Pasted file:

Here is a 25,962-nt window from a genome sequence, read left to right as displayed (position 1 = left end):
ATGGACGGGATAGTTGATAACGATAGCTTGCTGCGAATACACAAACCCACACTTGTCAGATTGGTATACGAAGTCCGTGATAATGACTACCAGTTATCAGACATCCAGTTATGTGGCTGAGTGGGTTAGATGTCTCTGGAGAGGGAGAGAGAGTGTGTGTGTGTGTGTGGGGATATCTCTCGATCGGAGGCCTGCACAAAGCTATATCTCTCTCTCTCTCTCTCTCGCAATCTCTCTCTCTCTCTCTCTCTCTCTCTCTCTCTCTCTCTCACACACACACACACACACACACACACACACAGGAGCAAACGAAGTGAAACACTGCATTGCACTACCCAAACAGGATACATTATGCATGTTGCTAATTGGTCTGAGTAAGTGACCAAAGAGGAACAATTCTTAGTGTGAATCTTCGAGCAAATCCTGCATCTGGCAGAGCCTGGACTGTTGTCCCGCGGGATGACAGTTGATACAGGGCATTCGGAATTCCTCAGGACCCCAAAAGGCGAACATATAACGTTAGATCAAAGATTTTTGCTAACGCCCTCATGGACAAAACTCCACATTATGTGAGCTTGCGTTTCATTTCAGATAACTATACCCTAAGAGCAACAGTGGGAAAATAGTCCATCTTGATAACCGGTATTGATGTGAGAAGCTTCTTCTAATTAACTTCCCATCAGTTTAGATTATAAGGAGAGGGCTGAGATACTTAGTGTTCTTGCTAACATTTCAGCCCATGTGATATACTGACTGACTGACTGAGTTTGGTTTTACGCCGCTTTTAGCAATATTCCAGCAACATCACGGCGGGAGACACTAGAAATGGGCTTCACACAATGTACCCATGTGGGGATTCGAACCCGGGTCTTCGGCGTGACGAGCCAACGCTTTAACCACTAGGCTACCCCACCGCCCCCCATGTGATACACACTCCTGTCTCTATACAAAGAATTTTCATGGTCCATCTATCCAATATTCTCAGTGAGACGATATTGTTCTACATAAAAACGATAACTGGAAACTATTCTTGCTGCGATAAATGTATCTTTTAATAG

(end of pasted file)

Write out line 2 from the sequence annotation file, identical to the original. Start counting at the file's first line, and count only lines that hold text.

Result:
ATGGACGGGATAGTTGATAACGATAGCTTGCTGCGAATACACAAACCCACACTTGTCAGATTGGTATACGAAGTCCGTGATAATGACTACCAGTTATCAGACATCCAGTTATGTGGCTGAGTGGGTTAGATGTCTCTGGAGAGGGAGAGAGAGTGTGTGTGTGTGTGTGGGGATATCTCTCGATCGGAGGCCTGCACAAAGCTATATCTCTCTCTCTCTCTCTCTCGCAATCTCTCTCTCTCTCTCTCTCTCTCTCTCTCTCTCTCTCTCACACACACACACACACACACACACACACACAGGAGCAAACGAAGTGAAACACTGCATTGCACTACCCAAACAGGATACATTATGCATGTTGCTAATTGGTCTGAGTAAGTGACCAAAGAGGAACAATTCTTAGTGTGAATCTTCGAGCAAATCCTGCATCTGGCAGAGCCTGGACTGTTGTCCCGCGGGATGACAGTTGATACAGGGCATTCGGAATTCCTCAGGACCCCAAAAGGCGAACATATAACGTTAGATCAAAGATTTTTGCTAACGCCCTCATGGACAAAACTCCACATTATGTGAGCTTGCGTTTCATTTCAGATAACTATACCCTAAGAGCAACAGTGGGAAAATAGTCCATCTTGATAACCGGTATTGATGTGAGAAGCTTCTTCTAATTAACTTCCCATCAGTTTAGATTATAAGGAGAGGGCTGAGATACTTAGTGTTCTTGCTAACATTTCAGCCCATGTGATATACTGACTGACTGACTGAGTTTGGTTTTACGCCGCTTTTAGCAATATTCCAGCAACATCACGGCGGGAGACACTAGAAATGGGCTTCACACAATGTACCCATGTGGGGATTCGAACCCGGGTCTTCGGCGTGACGAGCCAACGCTTTAACCACTAGGCTACCCCACCGCCCCCCATGTGATACACACTCCTGTCTCTATACAAAGAATTTTCATGGTCCATCTATCCAATATTCTCAGTGAGACGATATTGTTCTACATAAAAACGATAACTGGAAACTATTCTTGCTGCGATAAATGTATCTTTTAATAG